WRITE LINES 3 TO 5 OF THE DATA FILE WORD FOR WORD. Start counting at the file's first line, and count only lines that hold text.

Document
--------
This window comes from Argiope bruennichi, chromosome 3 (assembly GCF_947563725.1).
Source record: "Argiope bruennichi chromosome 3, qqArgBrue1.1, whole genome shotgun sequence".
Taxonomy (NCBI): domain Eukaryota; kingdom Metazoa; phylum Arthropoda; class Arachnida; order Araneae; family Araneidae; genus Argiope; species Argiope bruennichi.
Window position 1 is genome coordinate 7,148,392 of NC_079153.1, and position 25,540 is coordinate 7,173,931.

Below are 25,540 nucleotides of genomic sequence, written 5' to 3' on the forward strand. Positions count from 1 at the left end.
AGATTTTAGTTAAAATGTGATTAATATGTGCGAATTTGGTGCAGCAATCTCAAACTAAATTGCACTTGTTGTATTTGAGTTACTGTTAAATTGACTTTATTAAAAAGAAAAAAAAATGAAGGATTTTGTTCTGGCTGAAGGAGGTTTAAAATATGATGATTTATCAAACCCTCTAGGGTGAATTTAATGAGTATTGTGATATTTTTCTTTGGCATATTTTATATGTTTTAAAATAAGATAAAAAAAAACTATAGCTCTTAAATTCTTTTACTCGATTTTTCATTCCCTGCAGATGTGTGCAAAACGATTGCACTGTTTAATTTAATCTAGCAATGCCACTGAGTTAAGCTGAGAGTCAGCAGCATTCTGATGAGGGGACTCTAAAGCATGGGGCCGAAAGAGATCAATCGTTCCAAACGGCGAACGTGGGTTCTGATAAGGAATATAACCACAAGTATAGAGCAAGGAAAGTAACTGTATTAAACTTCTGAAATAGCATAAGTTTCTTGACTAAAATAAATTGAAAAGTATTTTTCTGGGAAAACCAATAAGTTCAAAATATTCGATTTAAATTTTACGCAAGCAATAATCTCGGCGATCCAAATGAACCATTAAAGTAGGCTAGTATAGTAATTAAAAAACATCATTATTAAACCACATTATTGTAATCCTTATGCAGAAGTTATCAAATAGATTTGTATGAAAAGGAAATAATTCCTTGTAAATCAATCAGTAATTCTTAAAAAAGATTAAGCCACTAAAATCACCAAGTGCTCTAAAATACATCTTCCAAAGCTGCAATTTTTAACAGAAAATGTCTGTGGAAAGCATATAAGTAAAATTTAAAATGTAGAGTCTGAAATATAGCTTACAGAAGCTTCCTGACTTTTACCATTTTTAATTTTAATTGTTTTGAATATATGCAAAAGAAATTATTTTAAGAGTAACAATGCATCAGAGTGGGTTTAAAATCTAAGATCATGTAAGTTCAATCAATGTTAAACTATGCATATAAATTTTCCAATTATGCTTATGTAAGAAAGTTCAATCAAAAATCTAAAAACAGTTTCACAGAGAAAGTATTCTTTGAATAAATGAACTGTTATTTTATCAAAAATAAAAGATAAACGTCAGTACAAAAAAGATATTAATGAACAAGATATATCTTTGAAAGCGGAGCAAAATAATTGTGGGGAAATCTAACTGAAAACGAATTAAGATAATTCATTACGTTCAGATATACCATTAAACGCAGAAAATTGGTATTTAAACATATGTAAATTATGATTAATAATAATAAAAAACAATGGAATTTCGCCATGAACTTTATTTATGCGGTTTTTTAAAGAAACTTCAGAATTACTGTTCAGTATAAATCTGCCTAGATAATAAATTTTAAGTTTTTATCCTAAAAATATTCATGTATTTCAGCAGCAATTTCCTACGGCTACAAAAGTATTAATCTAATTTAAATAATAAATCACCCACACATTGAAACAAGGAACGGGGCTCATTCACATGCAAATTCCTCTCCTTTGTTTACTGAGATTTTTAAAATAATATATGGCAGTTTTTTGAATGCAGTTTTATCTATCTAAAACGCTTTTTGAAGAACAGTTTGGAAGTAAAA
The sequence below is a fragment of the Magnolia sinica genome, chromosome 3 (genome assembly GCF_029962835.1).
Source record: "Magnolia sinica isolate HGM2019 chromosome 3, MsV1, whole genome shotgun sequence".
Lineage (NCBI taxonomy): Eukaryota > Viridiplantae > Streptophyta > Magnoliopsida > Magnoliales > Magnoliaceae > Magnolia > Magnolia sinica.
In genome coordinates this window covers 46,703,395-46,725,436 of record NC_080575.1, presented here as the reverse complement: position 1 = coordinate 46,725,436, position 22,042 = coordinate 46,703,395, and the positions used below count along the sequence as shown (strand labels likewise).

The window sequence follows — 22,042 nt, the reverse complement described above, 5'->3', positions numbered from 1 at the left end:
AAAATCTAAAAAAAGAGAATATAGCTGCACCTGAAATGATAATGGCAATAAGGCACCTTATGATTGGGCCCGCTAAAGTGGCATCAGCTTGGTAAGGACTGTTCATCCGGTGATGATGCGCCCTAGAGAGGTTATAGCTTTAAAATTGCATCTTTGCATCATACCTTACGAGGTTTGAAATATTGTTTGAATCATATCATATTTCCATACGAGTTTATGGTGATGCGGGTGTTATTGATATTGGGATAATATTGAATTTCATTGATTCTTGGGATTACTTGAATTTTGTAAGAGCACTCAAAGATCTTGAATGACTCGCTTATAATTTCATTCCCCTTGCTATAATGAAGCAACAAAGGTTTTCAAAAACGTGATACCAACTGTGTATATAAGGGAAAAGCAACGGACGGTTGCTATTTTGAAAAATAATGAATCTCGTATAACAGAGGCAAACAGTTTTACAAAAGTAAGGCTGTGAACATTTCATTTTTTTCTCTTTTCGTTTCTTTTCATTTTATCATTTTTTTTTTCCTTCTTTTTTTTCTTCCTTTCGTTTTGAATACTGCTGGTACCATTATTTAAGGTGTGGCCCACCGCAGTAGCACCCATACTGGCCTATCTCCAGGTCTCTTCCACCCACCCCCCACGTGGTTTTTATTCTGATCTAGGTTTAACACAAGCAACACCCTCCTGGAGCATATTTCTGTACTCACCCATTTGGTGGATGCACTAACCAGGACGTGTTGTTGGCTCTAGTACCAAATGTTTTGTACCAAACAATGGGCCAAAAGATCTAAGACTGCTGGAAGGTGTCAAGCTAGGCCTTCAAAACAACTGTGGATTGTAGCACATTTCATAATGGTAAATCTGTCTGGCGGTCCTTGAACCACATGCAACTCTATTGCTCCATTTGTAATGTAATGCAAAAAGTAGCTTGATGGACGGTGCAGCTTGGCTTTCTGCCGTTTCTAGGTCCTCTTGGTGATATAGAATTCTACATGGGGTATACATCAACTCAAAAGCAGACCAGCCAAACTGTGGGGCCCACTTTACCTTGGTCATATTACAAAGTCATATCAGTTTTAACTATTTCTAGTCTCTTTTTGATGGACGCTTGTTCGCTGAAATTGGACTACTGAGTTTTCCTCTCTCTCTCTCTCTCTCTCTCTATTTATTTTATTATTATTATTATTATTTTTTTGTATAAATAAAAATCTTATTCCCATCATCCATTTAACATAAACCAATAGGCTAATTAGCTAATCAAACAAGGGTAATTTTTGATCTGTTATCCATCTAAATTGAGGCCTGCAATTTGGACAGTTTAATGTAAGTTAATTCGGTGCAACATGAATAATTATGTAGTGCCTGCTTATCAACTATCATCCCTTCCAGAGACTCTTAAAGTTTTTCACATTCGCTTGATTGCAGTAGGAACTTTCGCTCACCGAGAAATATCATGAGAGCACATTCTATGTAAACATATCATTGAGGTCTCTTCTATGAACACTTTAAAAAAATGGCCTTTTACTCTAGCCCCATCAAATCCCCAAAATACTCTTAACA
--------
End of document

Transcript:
Taxonomy (NCBI): domain Eukaryota; kingdom Metazoa; phylum Arthropoda; class Arachnida; order Araneae; family Araneidae; genus Argiope; species Argiope bruennichi.
Window position 1 is genome coordinate 7,148,392 of NC_079153.1, and position 25,540 is coordinate 7,173,931.

Below are 25,540 nucleotides of genomic sequence, written 5' to 3' on the forward strand. Positions count from 1 at the left end.